Entering the Popular Reading Fray

I just ordered The Shack & Young, Restless and Reformed.

Currently I am reading:

  • MacArthur Study Bible NKJV
  • Mark, Pillar Commentary Series by James Edward
  • The Letters of Samuel Rutherford
  • Our Lord Prays for His Own by Marcus Rainsford

Just completed:

  • The Legacy of Sovereign Joy: God’s Triumphant Grace in the Lives of Augustine, Luther, and Calvin by John Piper.
  • The Pleasures of God by Piper.

My reading has been hobbled by eye issues, but Dr. Bauder has inspired me/kicked me in the seat, to get going. I don’t know if I can do fifty but I can do much better. What is everyone else reading? Any recommendations?


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Top 10 Book Recommendations

If you had to choose 10 spiritual books to be stuck on a desert island with which would you pick? Here are my choices:

  1. New Inductive Study Bible
  2. Bible Knowledge Commentary – Wolvoord & Zuck
  3. Pilgrims Progress – John Bunyan (The Holy War by Bunyan is also strongly recommended)
  4. The Life and Diary of David Brainerd – edited by Jonathan Edwards
  5. Hudson Taylor 2-vol biography – Dr. & Mrs. Howard Taylor
  6. To the Golden Shore: The Life of Adoniram Judson – Cortney Anderson
  7. Knowing God – J.I. Packer
  8. Christian Theology – Millard Erickson
  9. Valley of Vision: A collection of Puritan Prayers and Quotations
  10. Hymns of Grace and Glory – edited by Pinkston

Upon a visit to the “cataract of Niagara” October 25, 1822

Friday, Oct. 25 I walked twenty-two miles to see the cataract of Niagara. I descended a spiral staircase of one hundred steps ; then casting my eyes upward, beheld the rocks towering one hundred and fifty feet above my head, while immense volumes of water poured from this height in awful majesty. These circumstances, tighter with the continued roar of the water falling into the awful gulf beneath, and then passing along in dreadful agitation – the trembling of the earth around the cataract—the rising spray, with the attending rainbow—united to form a scene more sublime and impressive, than any I had ever witnessed. Stupid must be the mind that can view such a wonder without being led to adore its Divine Author. On this occasion my heart adopted the language of the inspired penman, “Who is like unto thee, O Lord, among the god! Who is like thee, glorious in holiness, fearful in praises, doing wonders.” “The heavens declare thy glory, and the firmament showeth thy handy work. Day unto day uttereth speech, and night unto night showeth knowledge.”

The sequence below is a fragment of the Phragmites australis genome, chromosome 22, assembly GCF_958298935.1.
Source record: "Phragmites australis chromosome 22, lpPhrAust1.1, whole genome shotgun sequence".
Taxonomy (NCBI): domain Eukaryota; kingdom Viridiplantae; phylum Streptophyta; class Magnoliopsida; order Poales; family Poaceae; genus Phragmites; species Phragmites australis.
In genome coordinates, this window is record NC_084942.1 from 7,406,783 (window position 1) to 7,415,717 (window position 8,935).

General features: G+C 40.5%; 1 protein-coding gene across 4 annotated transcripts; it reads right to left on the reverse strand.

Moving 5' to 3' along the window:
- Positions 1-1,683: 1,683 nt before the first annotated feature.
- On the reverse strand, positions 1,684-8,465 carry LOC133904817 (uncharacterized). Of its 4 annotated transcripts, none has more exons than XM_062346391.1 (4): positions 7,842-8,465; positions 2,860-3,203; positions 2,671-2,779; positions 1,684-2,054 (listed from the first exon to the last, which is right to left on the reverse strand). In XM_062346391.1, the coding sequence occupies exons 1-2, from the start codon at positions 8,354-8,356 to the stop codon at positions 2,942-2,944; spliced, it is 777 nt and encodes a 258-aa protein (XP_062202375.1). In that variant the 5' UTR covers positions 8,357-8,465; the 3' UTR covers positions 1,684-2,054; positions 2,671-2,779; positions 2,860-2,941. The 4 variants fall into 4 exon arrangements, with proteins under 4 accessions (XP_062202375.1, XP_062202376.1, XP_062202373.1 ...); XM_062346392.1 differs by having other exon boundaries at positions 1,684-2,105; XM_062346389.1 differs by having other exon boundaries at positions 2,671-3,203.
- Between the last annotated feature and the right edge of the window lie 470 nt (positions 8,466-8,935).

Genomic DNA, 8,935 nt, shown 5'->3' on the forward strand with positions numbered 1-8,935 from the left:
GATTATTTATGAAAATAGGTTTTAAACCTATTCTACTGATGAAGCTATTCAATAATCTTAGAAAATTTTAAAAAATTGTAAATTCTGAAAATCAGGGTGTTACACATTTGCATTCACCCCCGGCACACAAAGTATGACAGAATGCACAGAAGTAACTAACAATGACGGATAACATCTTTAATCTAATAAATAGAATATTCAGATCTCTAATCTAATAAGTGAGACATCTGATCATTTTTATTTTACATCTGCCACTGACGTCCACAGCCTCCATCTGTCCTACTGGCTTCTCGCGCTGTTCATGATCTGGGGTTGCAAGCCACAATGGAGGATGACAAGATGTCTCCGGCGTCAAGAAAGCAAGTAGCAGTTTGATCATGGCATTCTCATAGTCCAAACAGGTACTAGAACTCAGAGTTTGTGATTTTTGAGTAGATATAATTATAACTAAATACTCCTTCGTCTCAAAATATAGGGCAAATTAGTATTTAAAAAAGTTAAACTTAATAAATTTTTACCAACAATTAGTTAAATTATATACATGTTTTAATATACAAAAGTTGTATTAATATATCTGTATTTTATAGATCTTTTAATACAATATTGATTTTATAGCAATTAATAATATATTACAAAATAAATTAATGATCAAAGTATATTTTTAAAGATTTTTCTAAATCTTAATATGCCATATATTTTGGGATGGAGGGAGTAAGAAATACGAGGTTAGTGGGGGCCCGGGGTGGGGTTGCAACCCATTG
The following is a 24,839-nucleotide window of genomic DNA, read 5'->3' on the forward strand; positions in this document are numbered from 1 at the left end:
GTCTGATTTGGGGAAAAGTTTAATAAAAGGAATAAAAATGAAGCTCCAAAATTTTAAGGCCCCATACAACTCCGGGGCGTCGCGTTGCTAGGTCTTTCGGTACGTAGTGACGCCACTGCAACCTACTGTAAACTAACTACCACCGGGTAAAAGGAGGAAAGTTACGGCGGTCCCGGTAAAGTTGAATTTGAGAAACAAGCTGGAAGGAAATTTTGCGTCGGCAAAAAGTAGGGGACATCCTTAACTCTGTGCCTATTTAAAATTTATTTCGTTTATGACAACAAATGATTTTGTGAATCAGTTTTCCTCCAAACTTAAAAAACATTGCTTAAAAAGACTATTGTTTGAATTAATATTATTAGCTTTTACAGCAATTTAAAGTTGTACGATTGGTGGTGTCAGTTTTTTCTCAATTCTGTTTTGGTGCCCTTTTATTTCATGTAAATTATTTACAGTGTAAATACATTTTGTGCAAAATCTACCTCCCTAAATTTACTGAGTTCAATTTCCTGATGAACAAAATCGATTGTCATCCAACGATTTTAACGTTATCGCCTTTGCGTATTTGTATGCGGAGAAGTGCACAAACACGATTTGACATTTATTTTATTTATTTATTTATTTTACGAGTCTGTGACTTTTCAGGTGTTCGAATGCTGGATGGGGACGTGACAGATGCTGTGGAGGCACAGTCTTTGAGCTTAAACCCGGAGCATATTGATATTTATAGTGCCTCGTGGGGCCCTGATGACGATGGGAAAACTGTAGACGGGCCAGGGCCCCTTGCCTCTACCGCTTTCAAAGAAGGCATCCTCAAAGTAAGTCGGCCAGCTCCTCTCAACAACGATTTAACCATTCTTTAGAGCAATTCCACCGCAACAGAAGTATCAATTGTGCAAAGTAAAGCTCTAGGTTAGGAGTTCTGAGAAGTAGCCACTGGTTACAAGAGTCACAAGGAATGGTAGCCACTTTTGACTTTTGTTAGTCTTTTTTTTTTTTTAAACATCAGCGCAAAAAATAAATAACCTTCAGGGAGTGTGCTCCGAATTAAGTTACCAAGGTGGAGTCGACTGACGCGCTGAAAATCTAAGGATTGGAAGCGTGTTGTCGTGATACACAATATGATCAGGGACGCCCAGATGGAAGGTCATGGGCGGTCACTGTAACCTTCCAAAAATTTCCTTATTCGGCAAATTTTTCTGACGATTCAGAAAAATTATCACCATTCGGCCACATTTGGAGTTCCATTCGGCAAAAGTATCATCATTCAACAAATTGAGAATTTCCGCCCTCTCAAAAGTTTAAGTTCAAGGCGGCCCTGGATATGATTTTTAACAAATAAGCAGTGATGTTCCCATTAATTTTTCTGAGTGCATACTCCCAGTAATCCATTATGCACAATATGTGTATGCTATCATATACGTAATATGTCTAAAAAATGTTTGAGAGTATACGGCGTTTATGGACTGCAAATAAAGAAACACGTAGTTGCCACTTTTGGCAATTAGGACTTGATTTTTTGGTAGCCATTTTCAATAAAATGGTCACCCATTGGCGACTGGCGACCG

While beholding the constant motion of the stream, I was forcibly struck with its analogy to man’s voyage down the stream of time. A few miles above the falls, the river glides gently and undisturbed; is the morning of life passes smoothly away. As in a little distance, the smooth surface of the a water is broken in passing over the rocks, and with inconceivable swiftness is finally hurried down the tremendous precipice; — so after a few days, the fair appearances of earthly prospects are broken on the rocks of disappointment, and every passing moment hastens the living to that dread precipice, whence they must launch into eternity. Still, while the sons of vanity know this, they sport and amuse themselves with that which cannot profit, and that which renders their hearts insensible to their dreadful danger. Thus they remain stupidly ignorant of the horrid gulf into which, unless they soon awake, they will as surely plunge, as the waters of Niagara, in their course, plunge down the precipice. Should we not think people beside themselves, were we to see them enter a vessel a few mile s above the falls, suffer it to float with the current, and in the meantime waste their hours in sleep, or amuse themselves with frivolous reading, dancing, card playing, decking themselves with ornaments, or gorgeous and costly apparel, till they should find their bark leaving the gentle stream, and hastening with awful speed down the irresistible current? Then in vain they might turn their eyes from the danger; — in vain might they strive to forget their condition. Nothing now can save them from the sad and final doom! Should we not pity them? Should we not, before they are passed beyond the reach of help, labor diligently to aroused them from their stupidity; to warn them of their danger, and to turn them from their fatal course? Humanity answers, yes. And while men, floating rapidly down the stream of time, must soon launch into eternity—and, if not aroused from their insensibility to spiritual things, must sink into the burning lake; shall we labor less diligently for their eternal welfare—or be less anxious to save them from the far more dreadful destruction that awaits them? Heaven says, no. Reason and revelation say no. And conscience approves the decision. But, Oh! how astonishing the mournful truth—that men are offended when we seek their welfare; when we strive to awaken them from fatal stupidity; and from this count us enemies, and treat us as foes!